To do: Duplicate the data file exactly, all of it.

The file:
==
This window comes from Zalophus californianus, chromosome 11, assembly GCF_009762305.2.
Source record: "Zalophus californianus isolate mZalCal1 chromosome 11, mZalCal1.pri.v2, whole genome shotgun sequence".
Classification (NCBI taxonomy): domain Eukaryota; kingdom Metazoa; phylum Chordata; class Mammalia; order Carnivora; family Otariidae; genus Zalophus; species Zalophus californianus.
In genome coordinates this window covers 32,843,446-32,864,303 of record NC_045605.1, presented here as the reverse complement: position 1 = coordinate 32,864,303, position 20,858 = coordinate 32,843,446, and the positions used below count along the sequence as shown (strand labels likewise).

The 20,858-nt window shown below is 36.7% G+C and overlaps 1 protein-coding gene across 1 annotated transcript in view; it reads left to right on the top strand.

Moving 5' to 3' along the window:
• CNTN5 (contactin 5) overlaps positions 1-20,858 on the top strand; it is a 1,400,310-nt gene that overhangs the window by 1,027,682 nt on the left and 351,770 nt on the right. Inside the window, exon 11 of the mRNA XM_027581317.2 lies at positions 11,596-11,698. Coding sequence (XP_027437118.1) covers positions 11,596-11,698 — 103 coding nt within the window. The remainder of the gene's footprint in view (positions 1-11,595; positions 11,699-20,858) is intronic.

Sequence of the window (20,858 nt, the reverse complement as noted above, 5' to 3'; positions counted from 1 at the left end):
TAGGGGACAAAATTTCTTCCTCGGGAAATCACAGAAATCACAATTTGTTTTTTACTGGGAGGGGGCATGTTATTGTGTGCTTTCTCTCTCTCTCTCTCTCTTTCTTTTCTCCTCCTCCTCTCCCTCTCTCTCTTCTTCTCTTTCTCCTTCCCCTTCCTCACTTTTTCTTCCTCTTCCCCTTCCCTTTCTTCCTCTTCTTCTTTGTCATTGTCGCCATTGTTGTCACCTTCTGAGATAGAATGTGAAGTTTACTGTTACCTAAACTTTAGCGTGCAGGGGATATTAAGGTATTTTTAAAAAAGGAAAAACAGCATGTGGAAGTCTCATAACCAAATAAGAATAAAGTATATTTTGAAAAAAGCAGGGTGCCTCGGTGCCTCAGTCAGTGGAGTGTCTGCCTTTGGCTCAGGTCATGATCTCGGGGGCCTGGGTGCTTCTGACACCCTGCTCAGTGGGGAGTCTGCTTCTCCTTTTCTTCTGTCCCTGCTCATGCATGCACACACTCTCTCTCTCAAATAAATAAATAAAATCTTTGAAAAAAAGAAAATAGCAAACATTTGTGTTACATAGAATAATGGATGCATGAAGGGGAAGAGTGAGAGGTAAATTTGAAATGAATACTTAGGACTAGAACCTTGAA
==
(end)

This window comes from Zalophus californianus, chromosome 11, assembly GCF_009762305.2.
Source record: "Zalophus californianus isolate mZalCal1 chromosome 11, mZalCal1.pri.v2, whole genome shotgun sequence".
Classification (NCBI taxonomy): domain Eukaryota; kingdom Metazoa; phylum Chordata; class Mammalia; order Carnivora; family Otariidae; genus Zalophus; species Zalophus californianus.
In genome coordinates this window covers 32,843,446-32,864,303 of record NC_045605.1, presented here as the reverse complement: position 1 = coordinate 32,864,303, position 20,858 = coordinate 32,843,446, and the positions used below count along the sequence as shown (strand labels likewise).

The 20,858-nt window shown below is 36.7% G+C and overlaps 1 protein-coding gene across 1 annotated transcript in view; it reads left to right on the top strand.

Moving 5' to 3' along the window:
• CNTN5 (contactin 5) overlaps positions 1-20,858 on the top strand; it is a 1,400,310-nt gene that overhangs the window by 1,027,682 nt on the left and 351,770 nt on the right. Inside the window, exon 11 of the mRNA XM_027581317.2 lies at positions 11,596-11,698. Coding sequence (XP_027437118.1) covers positions 11,596-11,698 — 103 coding nt within the window. The remainder of the gene's footprint in view (positions 1-11,595; positions 11,699-20,858) is intronic.

Sequence of the window (20,858 nt, the reverse complement as noted above, 5' to 3'; positions counted from 1 at the left end):
TAGGGGACAAAATTTCTTCCTCGGGAAATCACAGAAATCACAATTTGTTTTTTACTGGGAGGGGGCATGTTATTGTGTGCTTTCTCTCTCTCTCTCTCTCTTTCTTTTCTCCTCCTCCTCTCCCTCTCTCTCTTCTTCTCTTTCTCCTTCCCCTTCCTCACTTTTTCTTCCTCTTCCCCTTCCCTTTCTTCCTCTTCTTCTTTGTCATTGTCGCCATTGTTGTCACCTTCTGAGATAGAATGTGAAGTTTACTGTTACCTAAACTTTAGCGTGCAGGGGATATTAAGGTATTTTTAAAAAAGGAAAAACAGCATGTGGAAGTCTCATAACCAAATAAGAATAAAGTATATTTTGAAAAAAGCAGGGTGCCTCGGTGCCTCAGTCAGTGGAGTGTCTGCCTTTGGCTCAGGTCATGATCTCGGGGGCCTGGGTGCTTCTGACACCCTGCTCAGTGGGGAGTCTGCTTCTCCTTTTCTTCTGTCCCTGCTCATGCATGCACACACTCTCTCTCTCAAATAAATAAATAAAATCTTTGAAAAAAAGAAAATAGCAAACATTTGTGTTACATAGAATAATGGATGCATGAAGGGGAAGAGTGAGAGGTAAATTTGAAATGAATACTTAGGACTAGAACCTTGAA